When people buy a car, they almost always ask a ton of questions. For example, how hard was it driven, and what kind of miles, highway or town? How often was it serviced? Does it use any oil? And on and on till they are satisfied. Oddly, though, home buyers don’t ask that many questions about a house that costs many times what a luxury car does. But they should. In fact, it is imperative because the questions can keep you from getting gouged on the price and getting stuck with major repair bills down the road. Here, then, are 6 questions to ask before buying a house in Princeton.
1. Have there been any major water leaks?
This is a question you should ask before buying a house in Princeton not because the actual leak or pipe break is a big deal – actually it’s a pretty easy fix – but to find out the likelihood of any hidden water damage. The truth of the matter is that most houses have some maintenance issues.
Your chief areas of concern here will be exposed pipes in basements with no or inadequate heat, in crawl spaces, and in exterior walls. A leaking supply line in an exterior wall can leak for years before the evidence is noticeable. And when you have a leak behind the drywall, you may have mold, which is a genuine health hazard and very costly remediation.
Sellers are obligated by law to disclose any problems, but they don’t always do it. If you ask, though, you’ve done your part.
2. How old is the roof?
The purpose of asking this question when you’re buying a house inPrinceton is to find out how soon you will have to replace the roof. According to the National Association of Realtors, the median cost for replacing an asphalt-shingle roof is around $7,500. That isn’t the kind of money you want to shell out right after buying a house.
The seller may honestly not know old the roof is, so be on the lookout for these telltale signs:
- Grit from shingles accumulating in the guttering
- Bare spots on shingle where the grit has washed or worn away
- Brittle shingles that are cracking and breaking
- More than two layers of shingles
One home maintenance professional states that top-of-the-line asphalt shingles have a functional life of only 24-30 years. So be sure to ask about the age of the roof.
3. What is your reason for selling?
People move and sell their house for all kinds of reasons, both rational and silly. It’s not that you’re really interested in why they want to sell, but in what you can learn from that and leverage. Basically, if you can get close to a truthful answer, it can give some negotiating power.
If, for example, the seller is moving for a job relocation, she may have to move right away and sell fast. And when you’re buying a house in Princeton, this situation puts you in the driver’s seat. The seller very well may be willing to take a little less on the sale price in order to get it over with and move on to the new location. It never hurts to ask, anyway.
4. How long has it been on the market?
Most often, a house stays on the market for a long time because it is priced too high. And the longer it stays on the market, the harder it is to sell. As with the reason for selling, if you discover that the house has been on the market for a while, you may have some negotiating leverage. Even if the price is the result of poor pricing strategy, when a house is on the market for months, potential buyers automatically assume something is wrong with it (other than just price). At the point, the seller will likely be more motivated to sell and at a lower price.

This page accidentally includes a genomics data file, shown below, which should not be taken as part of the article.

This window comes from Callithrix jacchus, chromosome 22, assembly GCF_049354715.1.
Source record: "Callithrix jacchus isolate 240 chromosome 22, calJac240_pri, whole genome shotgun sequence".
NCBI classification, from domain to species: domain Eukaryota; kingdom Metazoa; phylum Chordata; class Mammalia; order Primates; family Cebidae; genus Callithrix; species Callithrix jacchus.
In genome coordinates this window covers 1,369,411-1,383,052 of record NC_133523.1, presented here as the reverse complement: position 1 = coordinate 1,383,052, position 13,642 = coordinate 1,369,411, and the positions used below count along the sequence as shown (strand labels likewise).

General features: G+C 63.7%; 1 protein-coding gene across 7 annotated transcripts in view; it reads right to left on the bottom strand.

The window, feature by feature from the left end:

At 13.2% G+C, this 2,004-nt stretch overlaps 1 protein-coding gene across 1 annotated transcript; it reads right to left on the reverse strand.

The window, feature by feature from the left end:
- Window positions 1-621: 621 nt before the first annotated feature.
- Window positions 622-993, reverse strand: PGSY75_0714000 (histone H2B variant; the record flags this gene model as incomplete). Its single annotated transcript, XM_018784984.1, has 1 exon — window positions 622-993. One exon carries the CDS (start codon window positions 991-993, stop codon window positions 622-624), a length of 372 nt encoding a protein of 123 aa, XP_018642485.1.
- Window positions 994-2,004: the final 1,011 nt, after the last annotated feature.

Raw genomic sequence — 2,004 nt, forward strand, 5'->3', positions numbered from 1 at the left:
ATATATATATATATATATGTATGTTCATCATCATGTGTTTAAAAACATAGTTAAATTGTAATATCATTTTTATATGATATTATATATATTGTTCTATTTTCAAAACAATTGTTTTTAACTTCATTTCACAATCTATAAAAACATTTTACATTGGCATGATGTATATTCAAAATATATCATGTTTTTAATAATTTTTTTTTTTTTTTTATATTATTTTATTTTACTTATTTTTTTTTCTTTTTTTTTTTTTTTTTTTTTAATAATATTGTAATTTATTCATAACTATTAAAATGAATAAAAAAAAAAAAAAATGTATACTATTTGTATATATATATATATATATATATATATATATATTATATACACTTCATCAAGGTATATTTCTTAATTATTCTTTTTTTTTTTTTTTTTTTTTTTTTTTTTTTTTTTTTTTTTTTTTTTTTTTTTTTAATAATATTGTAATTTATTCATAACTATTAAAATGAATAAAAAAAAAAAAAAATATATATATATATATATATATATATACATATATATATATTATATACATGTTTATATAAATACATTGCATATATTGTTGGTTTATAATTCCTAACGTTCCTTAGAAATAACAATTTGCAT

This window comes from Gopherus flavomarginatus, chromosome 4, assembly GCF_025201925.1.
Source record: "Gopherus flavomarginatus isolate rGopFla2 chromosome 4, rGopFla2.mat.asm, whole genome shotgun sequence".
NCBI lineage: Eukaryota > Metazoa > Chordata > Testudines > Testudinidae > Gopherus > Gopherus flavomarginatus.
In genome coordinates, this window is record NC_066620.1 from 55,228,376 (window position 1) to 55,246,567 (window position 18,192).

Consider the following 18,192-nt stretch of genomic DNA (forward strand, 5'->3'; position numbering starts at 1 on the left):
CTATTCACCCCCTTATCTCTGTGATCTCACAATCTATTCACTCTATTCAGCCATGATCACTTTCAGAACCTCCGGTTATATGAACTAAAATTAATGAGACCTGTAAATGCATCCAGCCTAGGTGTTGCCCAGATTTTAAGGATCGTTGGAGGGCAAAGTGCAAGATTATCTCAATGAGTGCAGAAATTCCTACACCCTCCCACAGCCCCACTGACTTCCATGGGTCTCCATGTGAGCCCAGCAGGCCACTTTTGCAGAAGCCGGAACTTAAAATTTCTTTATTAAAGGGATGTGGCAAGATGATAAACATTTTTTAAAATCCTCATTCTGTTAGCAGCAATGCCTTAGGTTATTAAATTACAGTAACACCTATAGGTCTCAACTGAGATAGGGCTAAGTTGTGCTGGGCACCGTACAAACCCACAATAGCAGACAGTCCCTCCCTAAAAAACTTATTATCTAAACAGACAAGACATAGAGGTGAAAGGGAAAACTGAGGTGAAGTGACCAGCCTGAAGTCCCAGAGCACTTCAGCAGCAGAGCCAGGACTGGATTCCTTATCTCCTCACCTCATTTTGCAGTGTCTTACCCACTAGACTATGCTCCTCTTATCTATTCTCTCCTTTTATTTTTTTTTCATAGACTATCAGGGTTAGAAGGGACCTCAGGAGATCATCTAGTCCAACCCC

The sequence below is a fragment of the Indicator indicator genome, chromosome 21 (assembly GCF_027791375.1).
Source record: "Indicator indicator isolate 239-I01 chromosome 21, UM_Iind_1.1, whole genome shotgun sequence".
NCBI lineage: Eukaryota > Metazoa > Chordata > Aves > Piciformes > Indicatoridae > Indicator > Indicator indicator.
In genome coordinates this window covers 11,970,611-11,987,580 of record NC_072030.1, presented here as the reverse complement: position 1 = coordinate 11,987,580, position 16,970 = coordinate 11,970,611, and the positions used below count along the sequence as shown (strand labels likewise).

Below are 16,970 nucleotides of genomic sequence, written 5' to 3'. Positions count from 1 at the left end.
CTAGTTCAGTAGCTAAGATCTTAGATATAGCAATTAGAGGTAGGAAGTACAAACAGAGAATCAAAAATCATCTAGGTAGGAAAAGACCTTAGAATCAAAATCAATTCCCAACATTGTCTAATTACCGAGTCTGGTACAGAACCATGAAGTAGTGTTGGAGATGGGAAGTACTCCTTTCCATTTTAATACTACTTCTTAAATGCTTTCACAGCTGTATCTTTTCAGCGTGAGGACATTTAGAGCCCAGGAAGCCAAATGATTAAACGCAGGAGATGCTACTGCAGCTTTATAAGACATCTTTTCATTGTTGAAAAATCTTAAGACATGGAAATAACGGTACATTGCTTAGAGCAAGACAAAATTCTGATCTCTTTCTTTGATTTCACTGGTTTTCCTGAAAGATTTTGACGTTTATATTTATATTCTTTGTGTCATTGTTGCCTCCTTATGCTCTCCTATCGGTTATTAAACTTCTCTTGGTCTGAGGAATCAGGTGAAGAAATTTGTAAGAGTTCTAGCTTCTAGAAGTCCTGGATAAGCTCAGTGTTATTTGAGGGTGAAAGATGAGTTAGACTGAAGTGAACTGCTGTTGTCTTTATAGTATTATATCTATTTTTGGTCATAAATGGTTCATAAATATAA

5. What were the previous selling prices?
When you’re buying a house in Princeton, you want to ask this question in order to find out a couple of things. First of all, it will tell you whether home values in the area have gone up or down. “Second,” according to experts in this area, “it may help you determine how open the sellers may be to negotiation, and here’s why: if the sellers bought the home at rock bottom, they may be more willing to move down on price since they will still make a reasonable profit. If your sellers purchased the home for close to or more than the asking price, however, they probably won’t be willing to move much.”
And if the seller refuses to answer your question about previous selling prices, you can find out on your own. This information is a matter of public record at places like the county courthouse where deeds are recorded.
6. What is really included in the sale?
People buying a house in Princeton often don’t ask this question because they just assume they know. But you really shouldn’t operate on assumptions here. Be sure to ask exactly what is included in the sale and get the answer in writing. Permanently attached fixtures usually stay, but that’s not the case for appliances. You wouldn’t want to move in thinking you had a stove and refrigerator – after selling yours – only to find those spots in the kitchen empty.
These are all important questions to ask when buying a house in Princeton, and they can definitely protect you and help you get a better price. Your agent can help you get even more, and sometimes better, answers. Your experienced local agent knows the questions that matter and how to extract the information.